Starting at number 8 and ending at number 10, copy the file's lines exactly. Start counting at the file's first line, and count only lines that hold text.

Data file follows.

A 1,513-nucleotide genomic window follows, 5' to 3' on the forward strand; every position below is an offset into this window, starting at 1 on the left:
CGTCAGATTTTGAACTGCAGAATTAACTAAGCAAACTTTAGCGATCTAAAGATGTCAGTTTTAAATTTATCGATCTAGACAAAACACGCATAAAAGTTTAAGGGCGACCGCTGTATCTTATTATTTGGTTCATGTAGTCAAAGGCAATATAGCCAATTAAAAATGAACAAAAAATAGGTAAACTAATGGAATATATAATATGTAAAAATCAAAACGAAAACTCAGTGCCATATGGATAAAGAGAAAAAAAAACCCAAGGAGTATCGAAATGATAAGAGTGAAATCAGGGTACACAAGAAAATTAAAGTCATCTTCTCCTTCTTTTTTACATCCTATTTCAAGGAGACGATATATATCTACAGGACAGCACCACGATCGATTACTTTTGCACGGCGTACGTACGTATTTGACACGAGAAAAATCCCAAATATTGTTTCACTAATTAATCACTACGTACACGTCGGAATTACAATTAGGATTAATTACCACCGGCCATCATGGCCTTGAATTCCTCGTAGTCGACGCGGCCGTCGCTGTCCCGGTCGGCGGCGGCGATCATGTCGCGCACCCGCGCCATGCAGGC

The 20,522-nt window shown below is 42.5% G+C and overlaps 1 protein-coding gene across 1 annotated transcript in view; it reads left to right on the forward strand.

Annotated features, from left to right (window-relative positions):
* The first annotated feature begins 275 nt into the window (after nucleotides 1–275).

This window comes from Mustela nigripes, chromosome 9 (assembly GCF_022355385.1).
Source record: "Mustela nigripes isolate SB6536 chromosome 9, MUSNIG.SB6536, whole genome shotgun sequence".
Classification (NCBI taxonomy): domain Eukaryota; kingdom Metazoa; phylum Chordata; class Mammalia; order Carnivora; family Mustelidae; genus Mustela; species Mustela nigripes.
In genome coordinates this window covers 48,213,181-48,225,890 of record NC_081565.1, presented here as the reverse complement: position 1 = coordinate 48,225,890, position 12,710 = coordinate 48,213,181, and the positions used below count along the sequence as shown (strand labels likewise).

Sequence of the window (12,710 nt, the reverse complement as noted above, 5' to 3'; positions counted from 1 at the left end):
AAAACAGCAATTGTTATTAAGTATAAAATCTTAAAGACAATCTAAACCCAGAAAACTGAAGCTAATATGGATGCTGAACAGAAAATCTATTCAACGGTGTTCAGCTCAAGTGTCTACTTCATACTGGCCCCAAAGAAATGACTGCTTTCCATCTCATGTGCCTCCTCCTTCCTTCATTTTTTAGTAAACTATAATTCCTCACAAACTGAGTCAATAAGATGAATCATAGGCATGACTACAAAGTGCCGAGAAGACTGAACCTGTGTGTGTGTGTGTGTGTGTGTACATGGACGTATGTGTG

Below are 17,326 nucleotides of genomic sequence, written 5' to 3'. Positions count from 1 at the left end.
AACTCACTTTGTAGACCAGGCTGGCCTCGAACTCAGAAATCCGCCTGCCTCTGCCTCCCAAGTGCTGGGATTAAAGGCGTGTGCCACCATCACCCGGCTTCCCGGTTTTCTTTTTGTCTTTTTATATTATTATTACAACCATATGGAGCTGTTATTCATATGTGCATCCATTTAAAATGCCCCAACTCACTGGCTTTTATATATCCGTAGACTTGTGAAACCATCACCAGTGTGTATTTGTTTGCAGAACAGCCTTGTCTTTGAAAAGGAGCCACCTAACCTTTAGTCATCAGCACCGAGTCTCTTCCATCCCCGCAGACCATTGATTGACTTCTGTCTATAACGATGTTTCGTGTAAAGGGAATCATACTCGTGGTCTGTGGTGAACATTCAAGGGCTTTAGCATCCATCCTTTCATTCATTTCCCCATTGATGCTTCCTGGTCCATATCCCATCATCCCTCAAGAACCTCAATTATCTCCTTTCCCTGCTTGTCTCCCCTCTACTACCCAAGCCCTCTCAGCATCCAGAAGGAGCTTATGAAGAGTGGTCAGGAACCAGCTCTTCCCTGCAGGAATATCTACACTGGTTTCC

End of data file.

Classification (NCBI taxonomy): domain Eukaryota; kingdom Metazoa; phylum Chordata; class Mammalia; order Carnivora; family Mustelidae; genus Mustela; species Mustela nigripes.
In genome coordinates this window covers 48,213,181-48,225,890 of record NC_081565.1, presented here as the reverse complement: position 1 = coordinate 48,225,890, position 12,710 = coordinate 48,213,181, and the positions used below count along the sequence as shown (strand labels likewise).

Sequence of the window (12,710 nt, the reverse complement as noted above, 5' to 3'; positions counted from 1 at the left end):